The concept of a personal injury lawsuit is quite simple: if you are injured due to another party’s negligent, reckless or intentional conduct, that party may be court-ordered to pay you financial compensation for your injuries. Of course, it isn’t always as simple as that. There are different areas of personal injury law, one of which is known as premises liability.
So, what is premises liability? In short, it is an area of personal injury law that covers injuries that occur because of a dangerous property condition or a failure to warn of a dangerous property condition.
The “premises” part of the term refers to the property in question, while the “liability” part refers to the responsibility of the property owner to make sure the property is safe or, if there is a dangerous property condition present, to warn those who may be on the property of the danger.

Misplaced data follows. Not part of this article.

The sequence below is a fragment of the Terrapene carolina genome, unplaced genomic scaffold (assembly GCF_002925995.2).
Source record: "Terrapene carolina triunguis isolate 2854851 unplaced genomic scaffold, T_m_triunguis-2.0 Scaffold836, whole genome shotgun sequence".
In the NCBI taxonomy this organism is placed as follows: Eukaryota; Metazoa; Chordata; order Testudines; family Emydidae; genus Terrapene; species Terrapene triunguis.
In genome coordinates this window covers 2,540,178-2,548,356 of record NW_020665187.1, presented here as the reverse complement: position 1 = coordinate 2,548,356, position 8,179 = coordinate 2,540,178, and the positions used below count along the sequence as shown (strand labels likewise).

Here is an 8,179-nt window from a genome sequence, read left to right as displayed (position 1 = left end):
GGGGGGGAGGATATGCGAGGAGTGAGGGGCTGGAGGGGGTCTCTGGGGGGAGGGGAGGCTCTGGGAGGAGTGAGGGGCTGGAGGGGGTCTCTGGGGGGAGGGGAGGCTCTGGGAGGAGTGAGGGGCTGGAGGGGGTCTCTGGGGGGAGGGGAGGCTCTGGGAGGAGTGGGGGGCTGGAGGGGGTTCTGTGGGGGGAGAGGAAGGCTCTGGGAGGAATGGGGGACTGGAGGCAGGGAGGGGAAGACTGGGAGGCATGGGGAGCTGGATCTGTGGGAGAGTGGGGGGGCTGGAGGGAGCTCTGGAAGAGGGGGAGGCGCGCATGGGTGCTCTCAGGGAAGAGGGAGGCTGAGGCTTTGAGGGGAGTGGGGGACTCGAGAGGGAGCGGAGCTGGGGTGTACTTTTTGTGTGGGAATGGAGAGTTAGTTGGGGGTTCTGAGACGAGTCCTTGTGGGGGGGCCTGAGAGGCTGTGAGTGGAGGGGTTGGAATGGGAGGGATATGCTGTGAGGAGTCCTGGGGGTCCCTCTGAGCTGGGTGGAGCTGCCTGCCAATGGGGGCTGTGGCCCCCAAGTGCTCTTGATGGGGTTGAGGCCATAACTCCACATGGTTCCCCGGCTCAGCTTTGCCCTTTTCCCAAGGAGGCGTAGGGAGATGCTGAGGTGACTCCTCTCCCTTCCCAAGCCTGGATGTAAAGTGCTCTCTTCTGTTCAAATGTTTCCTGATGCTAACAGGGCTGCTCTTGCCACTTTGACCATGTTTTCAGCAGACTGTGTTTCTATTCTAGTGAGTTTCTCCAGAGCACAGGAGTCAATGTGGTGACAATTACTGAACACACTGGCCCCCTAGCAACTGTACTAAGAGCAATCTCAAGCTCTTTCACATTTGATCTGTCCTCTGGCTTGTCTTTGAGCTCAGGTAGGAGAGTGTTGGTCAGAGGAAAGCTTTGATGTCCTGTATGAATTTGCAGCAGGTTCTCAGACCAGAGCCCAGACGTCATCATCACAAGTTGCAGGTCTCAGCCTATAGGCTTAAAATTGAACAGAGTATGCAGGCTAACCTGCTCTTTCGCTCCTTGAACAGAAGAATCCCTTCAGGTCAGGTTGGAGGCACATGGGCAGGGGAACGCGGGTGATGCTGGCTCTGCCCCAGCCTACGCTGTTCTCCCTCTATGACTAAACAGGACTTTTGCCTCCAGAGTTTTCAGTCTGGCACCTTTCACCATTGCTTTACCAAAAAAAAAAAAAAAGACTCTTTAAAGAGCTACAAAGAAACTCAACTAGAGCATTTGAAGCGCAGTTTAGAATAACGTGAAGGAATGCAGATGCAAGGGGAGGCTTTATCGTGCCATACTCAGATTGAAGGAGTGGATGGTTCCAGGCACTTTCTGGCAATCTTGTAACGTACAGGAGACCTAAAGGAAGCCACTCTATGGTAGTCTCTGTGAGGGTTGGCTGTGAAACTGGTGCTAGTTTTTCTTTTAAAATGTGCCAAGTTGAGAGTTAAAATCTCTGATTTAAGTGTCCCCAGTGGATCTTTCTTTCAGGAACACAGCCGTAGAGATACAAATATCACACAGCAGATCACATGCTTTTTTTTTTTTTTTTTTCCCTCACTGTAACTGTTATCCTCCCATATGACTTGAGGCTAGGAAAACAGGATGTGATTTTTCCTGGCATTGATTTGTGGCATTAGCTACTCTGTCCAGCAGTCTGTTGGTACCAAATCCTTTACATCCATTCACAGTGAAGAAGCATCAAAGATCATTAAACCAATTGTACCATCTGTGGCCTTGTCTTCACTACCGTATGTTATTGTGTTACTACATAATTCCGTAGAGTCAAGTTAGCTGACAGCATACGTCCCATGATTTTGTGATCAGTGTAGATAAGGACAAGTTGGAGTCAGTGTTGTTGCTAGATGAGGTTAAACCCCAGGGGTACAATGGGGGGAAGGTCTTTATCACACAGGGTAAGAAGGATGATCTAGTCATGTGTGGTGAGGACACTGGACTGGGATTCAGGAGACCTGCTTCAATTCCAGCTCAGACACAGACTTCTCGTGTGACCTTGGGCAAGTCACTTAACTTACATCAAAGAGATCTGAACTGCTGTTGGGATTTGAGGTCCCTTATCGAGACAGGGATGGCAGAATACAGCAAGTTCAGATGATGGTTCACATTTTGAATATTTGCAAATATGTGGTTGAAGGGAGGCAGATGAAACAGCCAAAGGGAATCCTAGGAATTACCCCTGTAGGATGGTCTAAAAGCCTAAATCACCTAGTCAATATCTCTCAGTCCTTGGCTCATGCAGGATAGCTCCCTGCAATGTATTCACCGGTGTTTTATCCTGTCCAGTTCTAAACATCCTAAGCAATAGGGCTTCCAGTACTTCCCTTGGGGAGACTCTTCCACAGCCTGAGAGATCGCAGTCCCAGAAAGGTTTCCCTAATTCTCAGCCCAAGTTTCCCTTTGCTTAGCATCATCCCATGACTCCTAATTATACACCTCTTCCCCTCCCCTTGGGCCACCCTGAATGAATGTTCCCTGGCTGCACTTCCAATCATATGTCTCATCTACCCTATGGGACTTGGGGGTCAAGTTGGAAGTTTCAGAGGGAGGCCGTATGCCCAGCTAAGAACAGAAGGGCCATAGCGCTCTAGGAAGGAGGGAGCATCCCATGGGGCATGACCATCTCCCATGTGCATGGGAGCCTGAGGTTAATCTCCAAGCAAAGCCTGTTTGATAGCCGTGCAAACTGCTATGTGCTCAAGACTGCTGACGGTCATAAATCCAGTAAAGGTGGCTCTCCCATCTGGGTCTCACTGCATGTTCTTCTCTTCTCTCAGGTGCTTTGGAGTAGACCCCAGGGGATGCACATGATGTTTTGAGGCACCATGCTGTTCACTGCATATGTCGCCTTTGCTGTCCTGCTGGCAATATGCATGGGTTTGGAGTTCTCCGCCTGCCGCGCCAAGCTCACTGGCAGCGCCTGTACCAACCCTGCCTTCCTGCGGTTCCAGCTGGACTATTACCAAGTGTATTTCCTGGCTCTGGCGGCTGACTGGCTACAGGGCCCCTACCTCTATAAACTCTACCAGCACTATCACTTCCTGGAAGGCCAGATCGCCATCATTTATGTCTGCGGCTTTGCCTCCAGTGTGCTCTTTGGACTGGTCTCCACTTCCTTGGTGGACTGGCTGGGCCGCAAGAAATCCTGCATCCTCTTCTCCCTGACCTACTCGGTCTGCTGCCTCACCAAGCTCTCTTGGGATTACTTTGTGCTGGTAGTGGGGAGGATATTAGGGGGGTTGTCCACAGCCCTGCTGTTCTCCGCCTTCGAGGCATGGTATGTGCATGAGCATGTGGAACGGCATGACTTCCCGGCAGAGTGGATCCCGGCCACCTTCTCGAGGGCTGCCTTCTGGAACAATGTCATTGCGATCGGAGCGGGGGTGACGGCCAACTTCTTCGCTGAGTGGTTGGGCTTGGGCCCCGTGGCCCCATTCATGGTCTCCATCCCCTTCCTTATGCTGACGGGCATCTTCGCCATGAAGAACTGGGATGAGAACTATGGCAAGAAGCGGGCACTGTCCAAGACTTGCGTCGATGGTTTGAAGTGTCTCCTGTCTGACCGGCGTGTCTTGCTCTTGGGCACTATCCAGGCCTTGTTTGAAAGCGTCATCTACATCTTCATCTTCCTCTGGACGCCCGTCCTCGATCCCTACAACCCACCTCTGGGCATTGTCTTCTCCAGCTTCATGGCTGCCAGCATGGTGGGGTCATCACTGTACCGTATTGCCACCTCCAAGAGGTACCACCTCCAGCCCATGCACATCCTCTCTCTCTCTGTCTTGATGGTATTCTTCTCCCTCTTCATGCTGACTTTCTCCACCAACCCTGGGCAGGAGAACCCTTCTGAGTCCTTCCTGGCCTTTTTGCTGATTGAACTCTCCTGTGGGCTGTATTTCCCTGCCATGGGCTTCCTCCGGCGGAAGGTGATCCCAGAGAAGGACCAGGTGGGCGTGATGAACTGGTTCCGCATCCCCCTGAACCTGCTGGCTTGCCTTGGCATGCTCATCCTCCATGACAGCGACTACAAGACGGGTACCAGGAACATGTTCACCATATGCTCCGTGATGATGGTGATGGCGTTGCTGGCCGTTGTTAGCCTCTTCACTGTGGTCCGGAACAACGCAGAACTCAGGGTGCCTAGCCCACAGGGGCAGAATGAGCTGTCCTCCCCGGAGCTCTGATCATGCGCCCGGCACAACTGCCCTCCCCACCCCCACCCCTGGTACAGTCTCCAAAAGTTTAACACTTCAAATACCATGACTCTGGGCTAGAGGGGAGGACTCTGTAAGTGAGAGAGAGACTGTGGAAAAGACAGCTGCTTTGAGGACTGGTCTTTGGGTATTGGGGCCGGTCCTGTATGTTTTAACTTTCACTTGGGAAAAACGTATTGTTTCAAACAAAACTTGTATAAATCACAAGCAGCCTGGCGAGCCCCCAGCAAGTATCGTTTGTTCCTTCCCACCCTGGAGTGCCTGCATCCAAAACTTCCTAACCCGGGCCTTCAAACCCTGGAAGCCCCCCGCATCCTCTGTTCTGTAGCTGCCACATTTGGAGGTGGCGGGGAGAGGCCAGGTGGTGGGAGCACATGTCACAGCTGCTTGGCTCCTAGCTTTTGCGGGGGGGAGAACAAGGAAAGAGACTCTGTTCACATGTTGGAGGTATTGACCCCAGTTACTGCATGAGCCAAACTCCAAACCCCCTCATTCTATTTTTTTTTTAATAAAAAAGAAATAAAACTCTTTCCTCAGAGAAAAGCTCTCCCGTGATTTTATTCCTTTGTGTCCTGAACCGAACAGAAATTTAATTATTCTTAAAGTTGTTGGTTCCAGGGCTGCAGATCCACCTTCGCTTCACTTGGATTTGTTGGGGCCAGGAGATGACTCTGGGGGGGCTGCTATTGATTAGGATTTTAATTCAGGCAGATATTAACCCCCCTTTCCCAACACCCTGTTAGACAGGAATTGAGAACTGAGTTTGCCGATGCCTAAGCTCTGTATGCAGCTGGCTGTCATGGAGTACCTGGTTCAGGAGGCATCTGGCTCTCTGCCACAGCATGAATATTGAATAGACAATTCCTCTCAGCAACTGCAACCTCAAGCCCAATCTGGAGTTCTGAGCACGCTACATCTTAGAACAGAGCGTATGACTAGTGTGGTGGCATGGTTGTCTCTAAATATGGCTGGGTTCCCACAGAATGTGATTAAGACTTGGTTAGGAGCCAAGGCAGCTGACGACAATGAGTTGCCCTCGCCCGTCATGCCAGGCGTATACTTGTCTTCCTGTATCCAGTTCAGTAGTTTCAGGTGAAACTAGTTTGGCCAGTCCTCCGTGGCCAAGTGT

More complicated still
Starting from that basic concept, premises liability cases can become more complicated. The person who was injured must be considered – was that person lawfully on the property to begin with? An invited guest? A trespasser? These factors may make a difference in the case.
And what about a failure to warn? Is a “DANGER” sign enough? A verbal warning?
Like any personal injury case, the facts and circumstances of a premises liability claim will be different in every instance. However, the elements of duty, breach, causation and damages are always a part of any personal injury case, including premises liability claims.
If you have been injured on another person’s property, you may want to have the potential facts of your claim analyzed to see if Montana’s premises liability laws apply to your situation.